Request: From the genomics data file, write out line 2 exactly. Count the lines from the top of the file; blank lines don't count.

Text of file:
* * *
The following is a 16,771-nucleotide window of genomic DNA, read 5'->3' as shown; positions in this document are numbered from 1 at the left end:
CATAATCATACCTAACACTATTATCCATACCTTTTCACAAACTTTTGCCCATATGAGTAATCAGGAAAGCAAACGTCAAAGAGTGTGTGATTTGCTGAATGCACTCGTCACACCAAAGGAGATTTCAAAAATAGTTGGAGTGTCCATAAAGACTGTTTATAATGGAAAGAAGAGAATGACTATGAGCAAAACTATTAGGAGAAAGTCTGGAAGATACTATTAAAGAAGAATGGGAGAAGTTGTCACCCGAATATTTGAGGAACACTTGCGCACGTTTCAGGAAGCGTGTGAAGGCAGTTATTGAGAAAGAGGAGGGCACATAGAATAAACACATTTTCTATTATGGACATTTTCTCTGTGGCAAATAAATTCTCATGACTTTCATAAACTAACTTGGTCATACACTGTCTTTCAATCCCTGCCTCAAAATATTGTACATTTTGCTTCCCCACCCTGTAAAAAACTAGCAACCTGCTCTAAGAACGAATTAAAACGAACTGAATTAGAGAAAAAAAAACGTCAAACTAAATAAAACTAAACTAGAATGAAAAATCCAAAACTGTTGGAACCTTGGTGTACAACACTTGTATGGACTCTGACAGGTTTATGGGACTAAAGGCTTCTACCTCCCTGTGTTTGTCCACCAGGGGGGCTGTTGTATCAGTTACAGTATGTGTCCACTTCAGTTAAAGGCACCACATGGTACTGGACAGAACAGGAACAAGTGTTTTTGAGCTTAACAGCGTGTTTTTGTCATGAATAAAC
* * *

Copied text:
CATAATCATACCTAACACTATTATCCATACCTTTTCACAAACTTTTGCCCATATGAGTAATCAGGAAAGCAAACGTCAAAGAGTGTGTGATTTGCTGAATGCACTCGTCACACCAAAGGAGATTTCAAAAATAGTTGGAGTGTCCATAAAGACTGTTTATAATGGAAAGAAGAGAATGACTATGAGCAAAACTATTAGGAGAAAGTCTGGAAGATACTATTAAAGAAGAATGGGAGAAGTTGTCACCCGAATATTTGAGGAACACTTGCGCACGTTTCAGGAAGCGTGTGAAGGCAGTTATTGAGAAAGAGGAGGGCACATAGAATAAACACATTTTCTATTATGGACATTTTCTCTGTGGCAAATAAATTCTCATGACTTTCATAAACTAACTTGGTCATACACTGTCTTTCAATCCCTGCCTCAAAATATTGTACATTTTGCTTCCCCACCCTGTAAAAAACTAGCAACCTGCTCTAAGAACGAATTAAAACGAACTGAATTAGAGAAAAAAAAACGTCAAACTAAATAAAACTAAACTAGAATGAAAAATCCAAAACTGTTGGAACCTTGGTGTACAACACTTGTATGGACTCTGACAGGTTTATGGGACTAAAGGCTTCTACCTCCCTGTGTTTGTCCACCAGGGGGGCTGTTGTATCAGTTACAGTATGTGTCCACTTCAGTTAAAGGCACCACATGGTACTGGACAGAACAGGAACAAGTGTTTTTGAGCTTAACAGCGTGTTTTTGTCATGAATAAAC